YARMOUTH – If you limp into Mercy Primary Care with a broken toe, you will walk out with a plan for better health — and perhaps a deeper appreciation for fine art.

Mercy designed the waiting room of its new facility on Route 1 with walls large enough to accommodate rotating exhibitions of contemporary art.

Ann Mohnkern, a landscape and seascape painter from Yarmouth, has the first show in the new primary and express care center. She exhibits a collection of recent paintings from around Casco Bay and downtown Portland.

“When people come in here to see Ann’s work, it doesn’t feel like a place of sickness. It’s a happy place. It makes it less intimidating,” said Susan Dempsey Rouillard, Mercy’s chief development officer.

Mercy Health System opened the Yarmouth center in April. It was designed with art in mind.

The reception and waiting area is a light-filled space, and the ceiling includes an art-hanging system so the rotating art exhibitions do not punch holes in the walls with nails and hooks.

Mohnkern’s original oils are visible everywhere you turn, including on the small walls in the private reception cubicles.

The Yarmouth facility is the ninth in a network of community-based health centers opened by Mercy Health System since 2007. Rouillard said Mercy is installing similar hanging systems in other community centers to better accommodate rotating exhibitions.

The idea of filling the new center with original artwork goes to the heart of using art in the healing process, as well as engaging the community by featuring local artists and recognizable scenes.

“Health care these days is so much about 15 minutes in the door, 15 minutes out. We’re saying, ‘Slow down. Stay a while.’ We’re trying to stop the hurriedness of the day,” Rouillard said.

“When we saw Ann’s work, it was perfect. There is nothing more peaceful than being on the water. It has a calming effect on people, and helps reduce some of the stress they may be feeling because of their condition. This will help transport them to a serene, joyful place.”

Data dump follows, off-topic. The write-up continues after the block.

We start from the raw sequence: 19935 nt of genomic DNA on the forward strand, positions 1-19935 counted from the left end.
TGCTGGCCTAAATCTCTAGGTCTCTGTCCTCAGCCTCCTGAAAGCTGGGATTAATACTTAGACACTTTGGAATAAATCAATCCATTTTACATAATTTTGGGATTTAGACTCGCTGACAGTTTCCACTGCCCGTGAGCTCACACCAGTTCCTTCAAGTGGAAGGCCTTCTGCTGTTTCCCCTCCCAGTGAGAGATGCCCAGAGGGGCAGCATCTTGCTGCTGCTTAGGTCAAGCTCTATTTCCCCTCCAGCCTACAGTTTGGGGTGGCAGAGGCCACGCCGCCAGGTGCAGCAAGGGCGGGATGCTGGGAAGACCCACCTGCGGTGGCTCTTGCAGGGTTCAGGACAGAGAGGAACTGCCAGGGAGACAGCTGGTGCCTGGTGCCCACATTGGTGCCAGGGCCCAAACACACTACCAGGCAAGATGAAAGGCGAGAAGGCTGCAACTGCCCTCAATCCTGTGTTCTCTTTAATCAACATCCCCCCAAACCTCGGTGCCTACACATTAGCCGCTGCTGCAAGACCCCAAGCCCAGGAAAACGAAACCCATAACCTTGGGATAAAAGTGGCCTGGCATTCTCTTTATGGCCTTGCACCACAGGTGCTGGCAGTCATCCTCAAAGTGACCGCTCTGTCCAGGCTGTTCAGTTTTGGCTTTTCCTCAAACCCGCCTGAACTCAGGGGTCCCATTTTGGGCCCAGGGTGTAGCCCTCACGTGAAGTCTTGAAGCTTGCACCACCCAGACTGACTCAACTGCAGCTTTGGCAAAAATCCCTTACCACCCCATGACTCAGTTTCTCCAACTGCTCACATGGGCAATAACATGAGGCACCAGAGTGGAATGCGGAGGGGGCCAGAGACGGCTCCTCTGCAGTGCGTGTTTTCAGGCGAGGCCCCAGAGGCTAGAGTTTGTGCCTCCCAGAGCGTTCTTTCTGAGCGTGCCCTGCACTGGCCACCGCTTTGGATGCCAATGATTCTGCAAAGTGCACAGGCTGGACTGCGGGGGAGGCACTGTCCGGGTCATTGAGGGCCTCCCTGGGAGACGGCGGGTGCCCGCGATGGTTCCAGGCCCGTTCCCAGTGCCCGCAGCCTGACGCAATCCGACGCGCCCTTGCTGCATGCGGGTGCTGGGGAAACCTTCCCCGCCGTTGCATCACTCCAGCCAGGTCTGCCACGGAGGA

People are welcome to come in and view the art even if they are not in need of medical attention. All the paintings in the show are for sale.

Mercy Yarmouth will rotate its exhibitions on a seasonal basis. Mohnkern’s work will be on view through mid-June, and it will be replaced for the summer by another body of work by an artist to be determined. The fall and winter will bring new shows by other artists.

A lawyer by trade, Mohnkern has lived in Yarmouth since 1973 and began painting a decade ago. She got started after taking a continuing studies class at Maine College of Art. Her instructors have included Michael Vermette, Janet Manyon, Don Demers and Diane Dahlke.

Mohnkern has shown her work across New England, and was part of the biennial at the Center for Maine Contemporary Art in Rockport in 2010.

This show represents the largest grouping of paintings she has shown in a single space in recent years.

“It’s a great opportunity for me to get my work out there,” she said. “I paint all the time, and I’ve shown my work quite a bit over the years. But I don’t often get the opportunity to put it all together as a cohesive group of paintings.”

Her inspiration is a small island in Casco Bay, off Phippsburg.

Mohnkern paints what she knows well. She has a close relationship with the ocean, which serves as the primary foundation for her work.

She spends much of her time down at Phippsburg. She paints lobster boats and bell buoys, and also faithful depictions of the surf crashing on the rocks at Bailey Island, the quiet serenity of Cat Cove and views of nearby islands.

Mohnkern is also interested in the architecture of the city and the blending of industry on the waterfront. She has long views of the tank farms in South Portland, a perspective of the Casco Bay Bridge and street scenes at Custom House Wharf.

As she has progressed as a painter, she has learned to focus. The tighter her content, the better the image.

“When I paint, I am painting something very specific with essential content,” she said. “I want my work to take the viewer to a very specific time and place.

“I want them to see what I saw and feel what I felt.”

Staff Writer Bob Keyes can be contacted at 791-6457 or at:

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